I have a few thoughts on some of the Skyrim-style bugs. I'm just spit-balling here, so there may be better techniques or massive flaws, but here goes:
- Trust - trust can be earned or lost various traditional ways. Also if a crime occurs while an NPC isn't present, they will apportion blame proportional to existing distrust of the major suspects (e.g. people seen in the vicinity of the crime shortly before or after). Trust/distrust will slowly decrease over time to x% of the maximum historical value.
- Aggression - will have a range of values. These can be expressed in ways such as rudeness, refusal to talk, refusal to trade, non-lethal fighting or lethal fighting. Causing aggression in a neutral/good character could be considered a minor crime.
- Personal space - NPCs try to maintain personal space. A non-trusted party (or one already aggressive towards) invading their personal space will increase aggression.
- Situational awareness - NPCs try to maintain sufficient information to meet their goals. For example, if expecting combat they will seek a good viewpoint to spot enemies. If a shop owner they would try to keep an eye on their goods, especially when untrustworthy people are around. There would be some measure such as the value of an area vs how long since it was last viewed. If they are unable to fulfil this their aggression would go up (a little, with capped increase). This would need to be balanced against goal seeking.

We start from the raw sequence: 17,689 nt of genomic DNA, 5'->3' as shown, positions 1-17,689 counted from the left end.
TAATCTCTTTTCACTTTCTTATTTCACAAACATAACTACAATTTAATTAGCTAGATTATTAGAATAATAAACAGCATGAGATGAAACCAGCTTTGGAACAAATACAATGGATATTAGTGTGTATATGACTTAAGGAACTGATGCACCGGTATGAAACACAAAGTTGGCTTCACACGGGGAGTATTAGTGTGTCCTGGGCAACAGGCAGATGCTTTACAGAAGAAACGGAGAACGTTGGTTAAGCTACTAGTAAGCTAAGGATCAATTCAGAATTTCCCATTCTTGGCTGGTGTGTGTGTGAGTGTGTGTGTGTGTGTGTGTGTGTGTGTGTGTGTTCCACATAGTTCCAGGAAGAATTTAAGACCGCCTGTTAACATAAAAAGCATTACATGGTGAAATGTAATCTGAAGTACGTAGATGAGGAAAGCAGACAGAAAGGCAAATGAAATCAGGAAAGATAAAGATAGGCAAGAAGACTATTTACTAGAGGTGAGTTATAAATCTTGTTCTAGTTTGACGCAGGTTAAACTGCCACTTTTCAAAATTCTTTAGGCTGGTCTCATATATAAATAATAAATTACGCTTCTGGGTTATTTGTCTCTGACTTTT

How would this help? Well, as Dave Mark indicated, unless there's a "remove bucket from head" action, it won't fix everything. But what would it achieve? Well, you approach shopkeeper A with the bucket. They try to maintain their personal space. You forcibly invade their personal space, causing some aggression. The bucket reduces situational awareness. Over time this increases their aggression more. Shopkeeper B isn't aware that putting a bucket over a head is a bad thing, but senses the growing aggression of shopkeeper A and partly blames you (and potentially others) due to proximity. You are probably blamed more than others because invading A's personal space reduced trust in you. Bucketing B would be harder because of the aggression and distrust. But say you achieve it. Then you steal goods. Hoorah. But when you take the buckets off, both shopkeepers are aggressive, the losses will be noted and partially attributed to you, and a fight or refusal to serve may ensue.
Is this bullet-proof? Heck no. If your chosen role in life is to de-bucket bucketed shopkeepers, you're going to get a lot of flak. And I'm sure many other bad behaviours could spring from it. But is it worth investigating? And if not, what is?